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Is the Rule of Law Coming to China? (Page 5 of 5)

The past few years have witnessed impressive improvements in all these areas in China. The Open Government Information Regulation turns five this year and all central and local governments now have websites with ever more content. In line with the 2000 Legislation Law, public consultation is becoming the fashion in drafting major national laws, such as the Property Law, Labour Contract Law and Social Security Law. Press conferences are held more frequently by more departments not only in response to scandals and crisis but also to communicate, justify and explain specific decisions. Zhou Qiang, the recently installed president of the Supreme People's Court, has earned praise for his innovative work in enhancing participatory governance in Hunan, where he used to be the governor.

Still, it is not a time to be complacent. According to national surveys conducted by Peking University and the Shanghai University of Finance and Economics, both national and local governments fall short of strictly fulfilling their legal obligations to publish information, especially those concerned with budget and finance. There are also times when it takes a mass protest to awaken a local authority to the fact that the public needs be informed and heard before large-scale chemical industrial projects get approved. More interesting and subtly, as Chinese officials become increasingly media-savvy, they pick up PR tactics very quickly, perhaps from their training at the Kennedy School. This has nothing to do with reasoned persuasion, and again Li knows this best as he once was a criminal defense lawyer himself: you cannot win a case just by offering sound bites in front of the judge. It has been made clear that China has entered an age of reason and even the highest authority, the Communist Party’s leadership is now subject to scrutiny. The recent debate about constitutionalism in China is a good example. Though it is worrisome that several Party-run journals and newspapers have denounced the concept of constitutionalism as being too Western and capitalistic to suit China, their opponents, notably constitutional law professors from Renmin University, have been able to openly refute this line and argue that there is no intrinsic contradiction between constitutionalism and socialist China under the Party leadership. They may not go as far as many would like to see and their interlocutors still seem to lack much substantive argument beyond official party lines. But in the absence of any final judgment imposed from above, their open debate may actually mark the beginning of an era in which the authorities get that they need to persuade the people.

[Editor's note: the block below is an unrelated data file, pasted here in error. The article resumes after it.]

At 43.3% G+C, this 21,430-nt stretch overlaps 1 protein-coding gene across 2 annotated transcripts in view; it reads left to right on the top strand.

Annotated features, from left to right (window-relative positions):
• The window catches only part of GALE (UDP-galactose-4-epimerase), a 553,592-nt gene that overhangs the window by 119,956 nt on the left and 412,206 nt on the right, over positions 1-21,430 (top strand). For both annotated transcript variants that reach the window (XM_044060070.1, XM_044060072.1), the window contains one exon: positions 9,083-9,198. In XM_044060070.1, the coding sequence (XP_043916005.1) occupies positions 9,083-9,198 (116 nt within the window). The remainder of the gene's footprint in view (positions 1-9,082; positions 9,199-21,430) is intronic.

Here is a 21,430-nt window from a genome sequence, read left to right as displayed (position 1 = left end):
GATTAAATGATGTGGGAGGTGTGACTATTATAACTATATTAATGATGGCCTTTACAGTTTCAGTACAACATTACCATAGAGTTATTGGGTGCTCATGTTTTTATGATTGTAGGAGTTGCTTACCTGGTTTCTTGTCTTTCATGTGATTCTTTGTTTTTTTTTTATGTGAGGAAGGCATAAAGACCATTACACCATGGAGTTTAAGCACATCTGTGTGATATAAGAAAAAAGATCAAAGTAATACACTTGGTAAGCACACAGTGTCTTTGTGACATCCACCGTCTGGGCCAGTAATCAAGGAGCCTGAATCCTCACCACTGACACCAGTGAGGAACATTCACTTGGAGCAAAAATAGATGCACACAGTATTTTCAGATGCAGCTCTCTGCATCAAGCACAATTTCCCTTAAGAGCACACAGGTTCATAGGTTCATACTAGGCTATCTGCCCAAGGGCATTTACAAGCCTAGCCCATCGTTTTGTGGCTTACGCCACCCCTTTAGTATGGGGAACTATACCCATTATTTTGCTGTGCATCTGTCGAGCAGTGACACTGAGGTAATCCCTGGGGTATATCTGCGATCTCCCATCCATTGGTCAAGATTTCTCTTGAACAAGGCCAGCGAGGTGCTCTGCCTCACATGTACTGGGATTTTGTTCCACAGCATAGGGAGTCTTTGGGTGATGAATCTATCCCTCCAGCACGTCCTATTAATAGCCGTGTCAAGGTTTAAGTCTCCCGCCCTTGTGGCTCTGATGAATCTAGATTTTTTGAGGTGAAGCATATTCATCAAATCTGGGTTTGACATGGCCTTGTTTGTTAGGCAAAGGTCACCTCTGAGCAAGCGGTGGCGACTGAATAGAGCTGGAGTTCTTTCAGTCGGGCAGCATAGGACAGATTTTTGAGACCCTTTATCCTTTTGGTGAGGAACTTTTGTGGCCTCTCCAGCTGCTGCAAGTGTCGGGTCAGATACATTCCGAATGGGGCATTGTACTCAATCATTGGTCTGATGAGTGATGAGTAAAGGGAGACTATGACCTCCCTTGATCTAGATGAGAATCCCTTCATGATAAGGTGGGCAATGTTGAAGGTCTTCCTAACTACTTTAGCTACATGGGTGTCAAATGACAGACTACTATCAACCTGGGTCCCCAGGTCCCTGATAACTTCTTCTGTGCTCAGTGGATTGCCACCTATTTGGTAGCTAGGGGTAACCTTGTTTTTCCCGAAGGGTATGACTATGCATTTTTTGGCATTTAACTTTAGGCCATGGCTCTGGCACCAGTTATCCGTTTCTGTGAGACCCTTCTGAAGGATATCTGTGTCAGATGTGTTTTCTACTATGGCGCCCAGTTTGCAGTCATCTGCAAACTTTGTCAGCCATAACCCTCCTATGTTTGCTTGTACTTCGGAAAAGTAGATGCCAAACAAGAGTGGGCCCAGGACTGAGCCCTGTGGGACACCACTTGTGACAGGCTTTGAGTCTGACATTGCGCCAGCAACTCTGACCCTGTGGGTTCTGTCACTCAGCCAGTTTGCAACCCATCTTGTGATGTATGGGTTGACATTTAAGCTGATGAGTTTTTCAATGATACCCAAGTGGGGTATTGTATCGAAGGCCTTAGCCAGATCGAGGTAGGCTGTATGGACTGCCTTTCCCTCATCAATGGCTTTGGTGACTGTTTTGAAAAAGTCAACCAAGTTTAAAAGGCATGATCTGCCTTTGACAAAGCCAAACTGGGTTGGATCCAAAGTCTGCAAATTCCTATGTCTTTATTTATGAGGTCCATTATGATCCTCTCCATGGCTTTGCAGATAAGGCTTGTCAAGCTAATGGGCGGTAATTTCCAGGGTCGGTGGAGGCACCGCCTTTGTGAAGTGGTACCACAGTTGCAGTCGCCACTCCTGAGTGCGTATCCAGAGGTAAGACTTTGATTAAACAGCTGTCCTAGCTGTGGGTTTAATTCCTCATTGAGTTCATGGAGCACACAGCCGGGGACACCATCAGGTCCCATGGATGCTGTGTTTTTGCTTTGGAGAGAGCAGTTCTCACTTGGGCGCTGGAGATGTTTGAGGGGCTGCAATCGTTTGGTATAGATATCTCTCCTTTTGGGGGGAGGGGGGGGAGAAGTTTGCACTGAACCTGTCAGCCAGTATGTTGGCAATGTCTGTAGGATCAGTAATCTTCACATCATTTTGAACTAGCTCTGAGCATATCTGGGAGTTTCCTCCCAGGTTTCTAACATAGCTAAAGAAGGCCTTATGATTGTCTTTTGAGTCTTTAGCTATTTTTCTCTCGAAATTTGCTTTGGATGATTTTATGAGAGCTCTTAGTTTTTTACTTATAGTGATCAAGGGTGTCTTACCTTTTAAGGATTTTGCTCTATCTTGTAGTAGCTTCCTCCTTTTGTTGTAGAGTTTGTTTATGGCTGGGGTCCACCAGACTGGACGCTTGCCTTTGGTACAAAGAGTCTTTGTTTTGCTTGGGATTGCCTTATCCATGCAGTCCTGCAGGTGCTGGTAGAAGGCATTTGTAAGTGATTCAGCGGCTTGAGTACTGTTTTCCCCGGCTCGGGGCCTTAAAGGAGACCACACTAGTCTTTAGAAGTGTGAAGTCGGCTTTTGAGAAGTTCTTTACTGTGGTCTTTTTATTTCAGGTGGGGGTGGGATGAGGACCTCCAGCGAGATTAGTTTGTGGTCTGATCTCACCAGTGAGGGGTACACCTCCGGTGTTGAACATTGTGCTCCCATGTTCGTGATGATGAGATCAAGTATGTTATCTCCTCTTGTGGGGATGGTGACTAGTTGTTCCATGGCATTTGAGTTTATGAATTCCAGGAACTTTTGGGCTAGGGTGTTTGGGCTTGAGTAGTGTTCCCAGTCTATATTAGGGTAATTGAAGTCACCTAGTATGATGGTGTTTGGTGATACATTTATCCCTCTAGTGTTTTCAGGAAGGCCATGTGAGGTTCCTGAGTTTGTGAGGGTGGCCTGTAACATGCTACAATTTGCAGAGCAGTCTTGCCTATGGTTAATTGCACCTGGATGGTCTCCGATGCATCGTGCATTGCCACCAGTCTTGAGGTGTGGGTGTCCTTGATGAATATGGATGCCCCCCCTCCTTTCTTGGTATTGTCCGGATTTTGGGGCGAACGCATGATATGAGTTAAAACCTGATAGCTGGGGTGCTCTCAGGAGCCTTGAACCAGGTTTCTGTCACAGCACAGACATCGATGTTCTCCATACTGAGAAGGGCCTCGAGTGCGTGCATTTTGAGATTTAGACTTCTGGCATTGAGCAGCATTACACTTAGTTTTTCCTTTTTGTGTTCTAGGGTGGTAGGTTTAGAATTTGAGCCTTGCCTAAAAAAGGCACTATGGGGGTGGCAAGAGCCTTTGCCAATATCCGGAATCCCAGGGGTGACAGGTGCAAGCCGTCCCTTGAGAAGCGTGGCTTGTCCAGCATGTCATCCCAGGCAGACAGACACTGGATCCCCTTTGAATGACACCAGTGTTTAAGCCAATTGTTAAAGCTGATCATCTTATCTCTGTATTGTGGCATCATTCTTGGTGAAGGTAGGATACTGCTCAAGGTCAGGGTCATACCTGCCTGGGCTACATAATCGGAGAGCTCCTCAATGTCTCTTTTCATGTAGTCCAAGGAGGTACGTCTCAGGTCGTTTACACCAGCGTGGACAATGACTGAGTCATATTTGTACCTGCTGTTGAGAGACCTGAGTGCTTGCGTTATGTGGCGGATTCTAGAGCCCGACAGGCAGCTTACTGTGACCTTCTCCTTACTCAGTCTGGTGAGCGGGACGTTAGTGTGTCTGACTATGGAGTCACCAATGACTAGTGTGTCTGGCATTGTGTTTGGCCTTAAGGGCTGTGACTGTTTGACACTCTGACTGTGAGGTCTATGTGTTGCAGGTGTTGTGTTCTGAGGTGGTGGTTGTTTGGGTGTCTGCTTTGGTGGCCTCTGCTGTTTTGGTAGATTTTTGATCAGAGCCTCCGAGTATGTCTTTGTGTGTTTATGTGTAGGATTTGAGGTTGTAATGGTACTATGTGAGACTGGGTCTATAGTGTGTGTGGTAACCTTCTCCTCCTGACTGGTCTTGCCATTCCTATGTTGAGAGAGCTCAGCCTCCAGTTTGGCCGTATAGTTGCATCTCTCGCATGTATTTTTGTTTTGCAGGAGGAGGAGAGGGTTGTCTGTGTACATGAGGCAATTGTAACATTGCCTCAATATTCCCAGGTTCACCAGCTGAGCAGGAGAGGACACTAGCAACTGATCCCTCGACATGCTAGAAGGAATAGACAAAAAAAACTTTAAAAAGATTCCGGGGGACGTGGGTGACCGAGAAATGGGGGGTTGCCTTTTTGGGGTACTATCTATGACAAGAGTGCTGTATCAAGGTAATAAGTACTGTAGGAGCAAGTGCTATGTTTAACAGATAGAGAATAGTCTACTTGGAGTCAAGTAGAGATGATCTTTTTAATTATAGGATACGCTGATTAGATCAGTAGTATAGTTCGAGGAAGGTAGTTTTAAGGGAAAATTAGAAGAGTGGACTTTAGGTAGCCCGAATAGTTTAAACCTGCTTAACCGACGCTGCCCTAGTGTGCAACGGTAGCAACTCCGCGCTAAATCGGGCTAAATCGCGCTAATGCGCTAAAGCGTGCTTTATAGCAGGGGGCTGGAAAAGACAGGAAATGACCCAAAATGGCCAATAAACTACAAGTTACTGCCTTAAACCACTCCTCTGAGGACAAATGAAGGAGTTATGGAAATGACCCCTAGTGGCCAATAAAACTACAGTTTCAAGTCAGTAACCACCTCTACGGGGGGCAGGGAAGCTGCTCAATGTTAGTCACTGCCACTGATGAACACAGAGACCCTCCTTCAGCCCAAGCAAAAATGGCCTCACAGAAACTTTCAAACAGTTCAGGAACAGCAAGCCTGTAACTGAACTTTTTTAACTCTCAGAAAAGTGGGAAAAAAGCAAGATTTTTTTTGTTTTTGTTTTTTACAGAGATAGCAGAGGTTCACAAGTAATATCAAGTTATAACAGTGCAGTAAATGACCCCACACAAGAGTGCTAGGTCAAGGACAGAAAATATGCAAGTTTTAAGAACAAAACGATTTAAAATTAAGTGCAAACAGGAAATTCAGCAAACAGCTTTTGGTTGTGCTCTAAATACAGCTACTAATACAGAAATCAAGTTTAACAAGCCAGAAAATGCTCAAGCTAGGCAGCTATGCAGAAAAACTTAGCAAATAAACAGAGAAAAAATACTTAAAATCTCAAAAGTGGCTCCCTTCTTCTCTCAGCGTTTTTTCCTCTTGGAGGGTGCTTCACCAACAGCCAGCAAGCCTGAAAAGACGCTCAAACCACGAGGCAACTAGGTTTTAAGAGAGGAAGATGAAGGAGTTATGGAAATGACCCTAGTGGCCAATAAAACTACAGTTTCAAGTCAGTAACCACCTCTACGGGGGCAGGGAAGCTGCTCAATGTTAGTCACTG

Admittedly, the above expectations about self-reflection and limitations by superior, sound value judgments about law, as well as reason and persuasion in public life go well beyond the sphere of law with profound implications for accountability, transparency and democracy in China. This is justifiably so since legal reform in today’s China cannot be isolated from – and in fact requires – political reform in a broader and deeper sense. Bearing in mind the possibility of imperfect realization and the need for institutional change, we have reasons to expect legally educated Chinese leaders and their non-lawyer colleagues to lead the country forward on these three fronts, not merely by virtue of their legal training but also to fulfill their promises.

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Chun Peng is currently a DPhil candidate in law at the University of Oxford. He holds a LL.B. from Peking University and a MJur from Oxford. He is also a research fellow at the Centre for Public Participation Studies and Supports at Peking University. 

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